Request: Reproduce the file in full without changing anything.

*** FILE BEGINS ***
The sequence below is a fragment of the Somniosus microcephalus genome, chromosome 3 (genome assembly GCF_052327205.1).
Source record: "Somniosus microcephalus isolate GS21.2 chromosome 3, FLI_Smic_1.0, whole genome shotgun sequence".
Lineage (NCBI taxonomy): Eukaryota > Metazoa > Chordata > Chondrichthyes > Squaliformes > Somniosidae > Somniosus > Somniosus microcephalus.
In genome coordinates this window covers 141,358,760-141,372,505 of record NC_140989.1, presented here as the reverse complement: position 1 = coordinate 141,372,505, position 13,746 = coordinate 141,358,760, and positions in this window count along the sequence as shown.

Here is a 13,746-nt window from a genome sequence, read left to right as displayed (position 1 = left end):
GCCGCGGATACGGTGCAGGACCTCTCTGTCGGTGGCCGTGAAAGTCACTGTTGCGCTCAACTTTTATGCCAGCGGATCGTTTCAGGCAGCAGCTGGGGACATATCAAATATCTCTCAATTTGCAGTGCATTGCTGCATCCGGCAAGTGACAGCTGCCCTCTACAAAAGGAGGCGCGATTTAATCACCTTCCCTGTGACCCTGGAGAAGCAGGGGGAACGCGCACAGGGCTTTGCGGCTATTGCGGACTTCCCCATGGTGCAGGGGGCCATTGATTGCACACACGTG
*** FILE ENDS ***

The sequence below is a fragment of the Somniosus microcephalus genome, chromosome 3 (genome assembly GCF_052327205.1).
Source record: "Somniosus microcephalus isolate GS21.2 chromosome 3, FLI_Smic_1.0, whole genome shotgun sequence".
Lineage (NCBI taxonomy): Eukaryota > Metazoa > Chordata > Chondrichthyes > Squaliformes > Somniosidae > Somniosus > Somniosus microcephalus.
In genome coordinates this window covers 141,358,760-141,372,505 of record NC_140989.1, presented here as the reverse complement: position 1 = coordinate 141,372,505, position 13,746 = coordinate 141,358,760, and positions in this window count along the sequence as shown.

Here is a 13,746-nt window from a genome sequence, read left to right as displayed (position 1 = left end):
GCCGCGGATACGGTGCAGGACCTCTCTGTCGGTGGCCGTGAAAGTCACTGTTGCGCTCAACTTTTATGCCAGCGGATCGTTTCAGGCAGCAGCTGGGGACATATCAAATATCTCTCAATTTGCAGTGCATTGCTGCATCCGGCAAGTGACAGCTGCCCTCTACAAAAGGAGGCGCGATTTAATCACCTTCCCTGTGACCCTGGAGAAGCAGGGGGAACGCGCACAGGGCTTTGCGGCTATTGCGGACTTCCCCATGGTGCAGGGGGCCATTGATTGCACACACGTG